RMR Dreamcars Corvette
The cover of this book does not match what’s inside
The Chevrolet Corvette has long been a beacon of what is to come. Fiberglass body panels, fuel injection, independent rear suspension, drive-by-wire throttle control; the Vette has always been the future. On the other hand, hot rodding is often expressed by adding late model components to a vintage vehicle; engines, wheels, interior components and the like. Keeping these statements in mind, it’s no surprise that classic Corvettes are often packed full of late model goodies from their younger brethren.
RMR Dream Cars in Florida has been building top of the line classic cars for over 20 years, and this ’64 Corvette is one of their most recent triumphs. On the surface, it looks like a super clean 1963 split window on billet wheels, but let’s take a deeper look at this jet black iteration of America’s sports car.
A custom built chassis was designed to accept the front suspension form a C7 Corvette, while the rear makes use of a 4-link system from Ridetech. Building their own chassis allowed RMR to get the ride height down where they wanted, as well as make room for the Chevrolet LT4 crate engine. This is the engine that comes in the Z06 Vette, so you know it’s a serious piece; 640hp is on tap, thanks to the 1.7L Eaton supercharger stuck to the top. A 4L70E transmission was bolted to the engine to try and make heads or tails of the 630lb-ft of torque coming from the modern marvel. There’s plenty of custom work under the hood to make the LT4 at home, such as hand-fabbed radiator hoses and cold-air intake ducting. Wilwood discs at each corner are actuated by the billet master cylinder that gets a helping hand from a hydroboost system. 18 and 20-inch Boze wheels help finish off the aggressive attitude and allow the chassis to really flex its muscles.
The body was largely left as GM intended; its aggressive lines still command attention and draw the eye. Even the original badges are still in place, as are the door handles. What RMR did change, is the glass; the windshield and rear windows now sit flush. That’s right, rear windows in a ’64; during the construction of this car, the crew added the center divider from a ’63 “split window” Corvette. The black paint was buffed to perfection, which is a feat in itself considering how finicky fiberglass can be.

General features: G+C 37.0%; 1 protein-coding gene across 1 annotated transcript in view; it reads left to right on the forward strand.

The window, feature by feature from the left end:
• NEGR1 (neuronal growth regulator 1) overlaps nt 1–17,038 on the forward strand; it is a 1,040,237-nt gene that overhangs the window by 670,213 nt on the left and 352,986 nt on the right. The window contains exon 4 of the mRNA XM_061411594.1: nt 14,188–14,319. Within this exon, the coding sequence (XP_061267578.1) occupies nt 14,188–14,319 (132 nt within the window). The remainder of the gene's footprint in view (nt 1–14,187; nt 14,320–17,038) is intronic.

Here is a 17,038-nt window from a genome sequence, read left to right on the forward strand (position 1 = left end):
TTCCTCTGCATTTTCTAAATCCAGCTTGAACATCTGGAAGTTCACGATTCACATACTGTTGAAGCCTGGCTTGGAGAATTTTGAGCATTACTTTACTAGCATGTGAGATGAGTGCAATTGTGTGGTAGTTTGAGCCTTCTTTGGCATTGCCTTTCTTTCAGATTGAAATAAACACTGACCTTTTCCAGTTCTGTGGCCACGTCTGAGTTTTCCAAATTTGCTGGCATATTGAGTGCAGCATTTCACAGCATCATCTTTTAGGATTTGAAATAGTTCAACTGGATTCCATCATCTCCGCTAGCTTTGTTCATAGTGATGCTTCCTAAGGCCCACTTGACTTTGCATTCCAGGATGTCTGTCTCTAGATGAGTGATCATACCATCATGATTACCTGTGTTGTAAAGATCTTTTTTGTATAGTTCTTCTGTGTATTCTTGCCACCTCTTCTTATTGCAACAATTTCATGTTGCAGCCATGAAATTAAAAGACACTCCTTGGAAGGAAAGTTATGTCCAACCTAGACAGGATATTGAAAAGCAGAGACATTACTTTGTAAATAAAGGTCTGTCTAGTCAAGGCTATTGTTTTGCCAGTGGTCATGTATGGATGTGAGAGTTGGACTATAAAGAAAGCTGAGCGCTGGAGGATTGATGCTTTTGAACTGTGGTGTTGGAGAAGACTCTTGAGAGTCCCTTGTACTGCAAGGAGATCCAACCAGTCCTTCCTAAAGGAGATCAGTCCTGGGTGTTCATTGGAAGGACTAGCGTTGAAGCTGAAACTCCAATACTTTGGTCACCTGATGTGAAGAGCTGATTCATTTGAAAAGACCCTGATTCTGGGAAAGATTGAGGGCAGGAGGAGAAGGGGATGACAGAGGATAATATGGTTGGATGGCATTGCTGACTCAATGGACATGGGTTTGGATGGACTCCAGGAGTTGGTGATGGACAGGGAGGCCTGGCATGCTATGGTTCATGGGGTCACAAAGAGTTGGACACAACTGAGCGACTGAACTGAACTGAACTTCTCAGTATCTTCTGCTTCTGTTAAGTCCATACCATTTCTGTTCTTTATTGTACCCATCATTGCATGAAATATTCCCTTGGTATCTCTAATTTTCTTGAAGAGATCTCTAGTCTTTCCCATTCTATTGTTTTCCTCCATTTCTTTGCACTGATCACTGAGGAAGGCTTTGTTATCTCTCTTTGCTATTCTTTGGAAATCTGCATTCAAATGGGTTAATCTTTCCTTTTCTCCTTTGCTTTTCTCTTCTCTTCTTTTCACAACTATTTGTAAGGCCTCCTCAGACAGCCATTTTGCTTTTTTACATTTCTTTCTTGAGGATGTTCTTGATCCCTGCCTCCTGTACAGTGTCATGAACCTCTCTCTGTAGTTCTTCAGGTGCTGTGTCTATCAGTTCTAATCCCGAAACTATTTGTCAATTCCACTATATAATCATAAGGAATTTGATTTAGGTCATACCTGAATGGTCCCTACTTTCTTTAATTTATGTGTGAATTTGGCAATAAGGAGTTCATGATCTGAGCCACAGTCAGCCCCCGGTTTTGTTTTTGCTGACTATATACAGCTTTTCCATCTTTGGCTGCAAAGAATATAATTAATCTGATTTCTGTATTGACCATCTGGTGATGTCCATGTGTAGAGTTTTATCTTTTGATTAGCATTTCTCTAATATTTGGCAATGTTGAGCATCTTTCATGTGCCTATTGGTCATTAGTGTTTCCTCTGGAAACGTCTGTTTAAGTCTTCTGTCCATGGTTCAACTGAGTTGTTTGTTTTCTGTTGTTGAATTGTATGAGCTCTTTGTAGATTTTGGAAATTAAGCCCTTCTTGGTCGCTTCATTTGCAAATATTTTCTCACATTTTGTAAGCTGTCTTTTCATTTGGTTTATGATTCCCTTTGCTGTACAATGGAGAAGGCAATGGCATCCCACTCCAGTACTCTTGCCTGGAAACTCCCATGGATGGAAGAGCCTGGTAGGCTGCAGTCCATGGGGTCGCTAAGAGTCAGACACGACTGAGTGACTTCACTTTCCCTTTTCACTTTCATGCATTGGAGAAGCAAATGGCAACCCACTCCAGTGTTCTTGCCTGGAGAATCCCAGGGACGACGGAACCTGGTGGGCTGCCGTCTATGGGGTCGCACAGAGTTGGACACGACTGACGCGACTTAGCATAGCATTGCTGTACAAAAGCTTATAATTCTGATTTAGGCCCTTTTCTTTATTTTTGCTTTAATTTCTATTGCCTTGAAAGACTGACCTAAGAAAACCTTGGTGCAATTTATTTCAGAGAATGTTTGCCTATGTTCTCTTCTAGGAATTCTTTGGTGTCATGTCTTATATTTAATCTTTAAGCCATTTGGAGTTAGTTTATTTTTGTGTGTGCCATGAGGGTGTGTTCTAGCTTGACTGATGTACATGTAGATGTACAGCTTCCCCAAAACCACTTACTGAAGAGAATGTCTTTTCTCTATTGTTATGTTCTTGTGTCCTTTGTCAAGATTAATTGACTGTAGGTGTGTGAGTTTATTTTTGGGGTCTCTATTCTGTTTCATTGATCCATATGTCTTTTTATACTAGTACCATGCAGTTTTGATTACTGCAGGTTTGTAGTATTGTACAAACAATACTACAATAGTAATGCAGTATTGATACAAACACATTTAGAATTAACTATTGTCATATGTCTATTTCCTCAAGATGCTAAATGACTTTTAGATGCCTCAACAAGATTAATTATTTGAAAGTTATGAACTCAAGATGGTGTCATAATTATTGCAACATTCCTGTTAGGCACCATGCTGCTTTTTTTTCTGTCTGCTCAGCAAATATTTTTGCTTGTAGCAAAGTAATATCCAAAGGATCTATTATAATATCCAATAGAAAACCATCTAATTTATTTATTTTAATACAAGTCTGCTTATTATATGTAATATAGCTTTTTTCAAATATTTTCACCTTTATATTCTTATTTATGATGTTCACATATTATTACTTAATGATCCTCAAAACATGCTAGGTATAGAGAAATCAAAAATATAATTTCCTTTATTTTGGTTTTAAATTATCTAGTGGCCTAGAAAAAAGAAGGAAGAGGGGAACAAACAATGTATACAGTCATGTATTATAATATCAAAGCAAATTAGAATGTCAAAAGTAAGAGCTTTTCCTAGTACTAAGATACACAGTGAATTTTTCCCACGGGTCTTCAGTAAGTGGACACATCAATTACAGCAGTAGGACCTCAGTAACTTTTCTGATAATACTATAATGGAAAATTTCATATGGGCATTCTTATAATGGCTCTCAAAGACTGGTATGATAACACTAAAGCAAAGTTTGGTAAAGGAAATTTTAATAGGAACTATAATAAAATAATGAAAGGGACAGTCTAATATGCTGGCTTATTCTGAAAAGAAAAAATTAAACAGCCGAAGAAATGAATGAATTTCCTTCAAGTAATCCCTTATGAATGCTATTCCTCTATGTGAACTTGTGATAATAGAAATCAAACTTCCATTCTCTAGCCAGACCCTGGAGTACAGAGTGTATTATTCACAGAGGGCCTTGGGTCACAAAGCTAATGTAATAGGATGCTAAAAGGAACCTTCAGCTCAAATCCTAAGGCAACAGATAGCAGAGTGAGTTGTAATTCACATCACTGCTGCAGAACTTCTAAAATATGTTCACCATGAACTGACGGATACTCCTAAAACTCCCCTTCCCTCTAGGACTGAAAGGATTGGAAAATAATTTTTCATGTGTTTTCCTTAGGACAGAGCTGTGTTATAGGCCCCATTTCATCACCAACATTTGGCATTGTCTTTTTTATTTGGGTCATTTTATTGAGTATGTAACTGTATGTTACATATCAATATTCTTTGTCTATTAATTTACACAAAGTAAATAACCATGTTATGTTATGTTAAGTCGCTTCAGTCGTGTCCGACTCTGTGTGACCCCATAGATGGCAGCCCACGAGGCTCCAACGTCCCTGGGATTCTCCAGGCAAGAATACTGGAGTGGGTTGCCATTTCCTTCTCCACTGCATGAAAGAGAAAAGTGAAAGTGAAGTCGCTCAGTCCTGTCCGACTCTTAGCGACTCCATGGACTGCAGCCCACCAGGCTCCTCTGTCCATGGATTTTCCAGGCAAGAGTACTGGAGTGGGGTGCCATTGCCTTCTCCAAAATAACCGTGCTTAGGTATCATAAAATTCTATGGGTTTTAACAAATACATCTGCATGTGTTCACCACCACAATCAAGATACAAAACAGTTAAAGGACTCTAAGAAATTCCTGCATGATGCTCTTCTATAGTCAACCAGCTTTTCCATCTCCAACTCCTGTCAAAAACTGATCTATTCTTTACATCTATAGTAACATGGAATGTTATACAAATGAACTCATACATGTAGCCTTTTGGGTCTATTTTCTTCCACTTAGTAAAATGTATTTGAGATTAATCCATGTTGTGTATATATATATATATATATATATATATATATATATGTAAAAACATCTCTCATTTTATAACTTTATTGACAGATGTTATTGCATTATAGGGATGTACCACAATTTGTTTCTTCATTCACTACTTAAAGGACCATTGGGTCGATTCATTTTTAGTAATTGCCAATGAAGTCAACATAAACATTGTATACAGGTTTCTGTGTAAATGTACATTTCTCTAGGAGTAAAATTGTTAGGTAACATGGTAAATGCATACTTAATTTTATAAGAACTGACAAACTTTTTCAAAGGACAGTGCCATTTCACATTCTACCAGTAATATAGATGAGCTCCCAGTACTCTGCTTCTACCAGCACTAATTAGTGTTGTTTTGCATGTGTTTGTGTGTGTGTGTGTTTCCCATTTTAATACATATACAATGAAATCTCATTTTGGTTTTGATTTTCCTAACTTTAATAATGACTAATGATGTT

Red leather was selected to sharply contrast the black exterior, with the seats, dash and door panels getting covered in the stuff. The plush carpet is a similar brilliant shade of red, as are the painted glove box and gauge bezel. Artfully tucked behind the stock bezel, is a VHX-63C-VET instrument system, fleshed out with carbon fiber face styling and what else, but red LED backlighting. A matching clock can be found in the center, just about the Rockford Fosgate PMX-3 source unit. That’s a super trick way to add Bluetooth music connectivity and satellite radio to a vintage car, or anything else you like. A vertical, billet aluminum three-knob controller for the Vintage Air AC/heat system is also in the center section, while a push-button shifter from Powertrain Control Systems rounds out the modern updates inside.
While the “mid year” Corvette was a modern wonder-machine in its day, 55-plus years of advancement and vehicle development cannot be ignored. Seems to me that combining the best of both; the incredible styling of the ‘60s with the unmatched engine and suspension designs of today, into one stunning wrapper, is the only way to go. The car people bogged down with romanticizing the past may shun this Corvette, but others who want classic muscle car styling with late model performance, realize this is pure hot rodding.